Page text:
The hulking beast notices Darion watching him and marches across the front line of the audience, peeling the first row away from the stage. He points to the singer’s shaved head, then to his own tattoos, before smiling viciously and shoving a skinny red-headed kid onto his knees.

          Now front and center, the man continues his aggressive thrashing and his energy infects the crowd. Some of the younger men in the audience try to shove the mammoth aside. However, the side to side motion of the pit carries most their energy into the uninvolved, and in order to retain their balance, those people have little choice but to push back. Soon, people are shoving in every direction just to maintain their footing.

          Darion locks eyes with the man, shakes his head critically, and focuses all the rage the lyrics ever intended on the beast before him. The effect is like nothing the front man has ever seen. Although use to an audience responding to his vocal cues and stage mannerisms, this individual reacts to the singer's presence like an actor undergoing some Hollywood lycanthropic transformation. All the malice Darion can emit is absorbed by the tattooed entity and then unleashed on everything in arm's length. The song's message seems to validate the man's very existence with Darion serving the role of divine preacher.

          Unable to watch any more, Kent turns his back to the crowd and slides into a guitar solo of sustained notes and manipulated feedback. Darion also turns around to make eye contact with Hawg. The drummer is watching the flailing stranger and shaking his head with concern. Sweat pours from the drummer’s thick blond hairline and into his bloodshot eyes.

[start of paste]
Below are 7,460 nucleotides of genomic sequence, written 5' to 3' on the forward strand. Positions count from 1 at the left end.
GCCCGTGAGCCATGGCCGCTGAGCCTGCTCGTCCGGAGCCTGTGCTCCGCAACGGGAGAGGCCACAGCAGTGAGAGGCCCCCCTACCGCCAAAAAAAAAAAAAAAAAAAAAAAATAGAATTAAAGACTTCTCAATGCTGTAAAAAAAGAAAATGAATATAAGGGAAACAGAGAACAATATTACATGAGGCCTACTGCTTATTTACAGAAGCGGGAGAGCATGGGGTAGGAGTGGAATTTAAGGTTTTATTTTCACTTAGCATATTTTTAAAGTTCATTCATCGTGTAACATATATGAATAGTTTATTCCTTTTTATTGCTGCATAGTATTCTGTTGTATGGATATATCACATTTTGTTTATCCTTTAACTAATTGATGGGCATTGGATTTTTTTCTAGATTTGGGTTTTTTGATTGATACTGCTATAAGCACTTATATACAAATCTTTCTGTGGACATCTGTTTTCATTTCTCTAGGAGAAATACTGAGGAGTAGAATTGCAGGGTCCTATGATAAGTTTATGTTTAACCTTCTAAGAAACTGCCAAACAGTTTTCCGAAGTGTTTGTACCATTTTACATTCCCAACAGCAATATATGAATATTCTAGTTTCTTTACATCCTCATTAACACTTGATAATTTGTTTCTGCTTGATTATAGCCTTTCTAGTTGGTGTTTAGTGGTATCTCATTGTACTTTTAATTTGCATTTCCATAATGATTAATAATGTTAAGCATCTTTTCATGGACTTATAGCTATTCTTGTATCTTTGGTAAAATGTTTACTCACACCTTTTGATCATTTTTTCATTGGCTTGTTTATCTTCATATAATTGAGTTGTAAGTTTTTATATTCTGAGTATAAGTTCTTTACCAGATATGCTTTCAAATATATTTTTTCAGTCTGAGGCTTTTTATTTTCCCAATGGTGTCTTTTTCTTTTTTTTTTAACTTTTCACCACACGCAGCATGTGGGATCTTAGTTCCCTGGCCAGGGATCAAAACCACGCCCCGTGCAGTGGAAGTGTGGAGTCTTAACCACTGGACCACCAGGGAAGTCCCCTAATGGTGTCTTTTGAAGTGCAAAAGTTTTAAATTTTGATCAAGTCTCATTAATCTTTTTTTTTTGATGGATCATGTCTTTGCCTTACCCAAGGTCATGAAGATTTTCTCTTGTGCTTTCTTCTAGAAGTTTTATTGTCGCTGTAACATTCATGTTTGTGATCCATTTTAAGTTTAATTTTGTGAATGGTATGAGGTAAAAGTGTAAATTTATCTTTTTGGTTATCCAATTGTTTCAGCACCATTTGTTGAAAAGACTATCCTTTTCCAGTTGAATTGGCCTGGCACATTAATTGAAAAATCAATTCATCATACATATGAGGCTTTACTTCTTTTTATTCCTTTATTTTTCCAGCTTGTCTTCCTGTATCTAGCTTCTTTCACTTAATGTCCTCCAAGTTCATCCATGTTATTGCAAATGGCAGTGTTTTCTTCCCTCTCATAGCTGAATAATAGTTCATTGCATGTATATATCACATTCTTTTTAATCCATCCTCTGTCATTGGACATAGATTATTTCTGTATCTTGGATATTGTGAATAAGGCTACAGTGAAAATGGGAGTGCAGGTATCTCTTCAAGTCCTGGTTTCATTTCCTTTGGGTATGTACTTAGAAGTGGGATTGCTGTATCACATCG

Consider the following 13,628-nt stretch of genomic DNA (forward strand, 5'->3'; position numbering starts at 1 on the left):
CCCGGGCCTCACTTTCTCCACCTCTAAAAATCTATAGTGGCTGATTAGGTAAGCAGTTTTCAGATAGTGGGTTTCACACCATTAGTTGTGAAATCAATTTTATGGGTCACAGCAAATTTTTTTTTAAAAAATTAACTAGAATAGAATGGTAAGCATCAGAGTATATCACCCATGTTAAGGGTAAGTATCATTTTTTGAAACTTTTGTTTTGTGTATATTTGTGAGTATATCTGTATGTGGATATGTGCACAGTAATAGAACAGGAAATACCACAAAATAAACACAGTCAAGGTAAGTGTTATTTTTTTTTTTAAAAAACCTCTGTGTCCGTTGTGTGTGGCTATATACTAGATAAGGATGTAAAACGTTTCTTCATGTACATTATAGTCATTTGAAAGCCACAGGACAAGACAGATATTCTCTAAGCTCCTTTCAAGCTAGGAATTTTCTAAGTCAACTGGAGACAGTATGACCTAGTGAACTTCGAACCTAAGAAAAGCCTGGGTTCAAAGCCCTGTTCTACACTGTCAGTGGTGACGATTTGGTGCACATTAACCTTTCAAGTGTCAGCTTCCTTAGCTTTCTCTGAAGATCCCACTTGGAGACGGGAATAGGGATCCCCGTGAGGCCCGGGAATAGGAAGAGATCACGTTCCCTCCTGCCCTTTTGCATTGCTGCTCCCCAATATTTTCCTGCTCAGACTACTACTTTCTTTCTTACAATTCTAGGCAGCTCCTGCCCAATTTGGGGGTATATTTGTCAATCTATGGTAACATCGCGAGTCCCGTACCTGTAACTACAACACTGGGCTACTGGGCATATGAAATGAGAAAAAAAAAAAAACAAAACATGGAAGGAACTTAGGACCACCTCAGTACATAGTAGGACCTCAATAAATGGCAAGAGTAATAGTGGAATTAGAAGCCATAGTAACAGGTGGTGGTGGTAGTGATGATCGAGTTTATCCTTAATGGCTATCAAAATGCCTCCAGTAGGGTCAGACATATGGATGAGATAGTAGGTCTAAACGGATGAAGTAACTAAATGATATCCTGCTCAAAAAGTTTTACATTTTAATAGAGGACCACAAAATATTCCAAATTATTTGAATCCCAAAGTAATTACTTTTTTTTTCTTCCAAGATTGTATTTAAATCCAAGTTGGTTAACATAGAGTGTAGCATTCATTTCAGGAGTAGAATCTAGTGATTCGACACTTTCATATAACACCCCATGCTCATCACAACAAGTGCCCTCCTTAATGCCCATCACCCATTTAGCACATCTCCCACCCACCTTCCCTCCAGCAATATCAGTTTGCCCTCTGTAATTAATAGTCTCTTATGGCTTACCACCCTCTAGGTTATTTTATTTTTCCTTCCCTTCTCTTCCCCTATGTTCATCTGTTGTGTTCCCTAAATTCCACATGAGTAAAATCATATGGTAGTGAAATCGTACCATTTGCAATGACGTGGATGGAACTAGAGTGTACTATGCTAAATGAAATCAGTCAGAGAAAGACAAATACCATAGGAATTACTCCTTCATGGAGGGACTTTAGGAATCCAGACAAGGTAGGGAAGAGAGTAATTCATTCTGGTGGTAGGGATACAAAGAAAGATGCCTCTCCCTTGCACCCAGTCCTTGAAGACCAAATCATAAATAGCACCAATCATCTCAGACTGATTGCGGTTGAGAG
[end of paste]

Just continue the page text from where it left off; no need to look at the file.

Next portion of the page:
The singer looks back at the crowd just in time to catch the man inadvertently elbow the face of an older woman standing well behind him. Darion recognizes her as Julio's aunt; a woman he had met earlier that night. She was in town and wanted to watch her nephew perform for the first time. Before anyone can react, Juilio is flying across the stage, tearing the bass over his head by the instrument's neck, and pulling it back behind him like a golf player about to tee off.

          The swing is interrupted at the last second when the instrument’s cord reaches the end of its length and yanks Julio's amplifier right off its mount. The cable pops free from its jack, slowing but not stopping the blow’s velocity. Turned halfway around, the huge man never sees Julio’s charge. The body of the heavy bass guitar catches him right in the temple and the big man drops without a sound to the club's sticky floor.

          Face first on the stage, the bass amp emits an obnoxious static buzz. The song ends awkwardly as the drums come to an abrupt halt and Kent’s fingers reluctantly cease moving. Silence fills the room. As one, the audience pulls back from the giant’s crumpled form as if it has suddenly become contagious. Darion notices the man is out cold, but still breathing. He also sees Julio's aunt standing off to one side holding her mouth while a trickle of blood seeps from her chin and tears run down her cheeks.

          “I think we're done here,” Darion mumbles into the microphone.

          The front man places a hand on Julio's trembling shoulder. The bass player still has his cold eyes locked on the unconscious man. There are a few calls of half-hearted approval from the floor area mixed with boos and undecipherable cat calls from the rear of the club.

          “Last time we play that one,” Darion whispers to nobody in particular. “Never expected that…”

          Julio barely nods his head. “How about we get our shit out of here before the Nazi wakes up... or the cops arrive?”

          “Good idea.”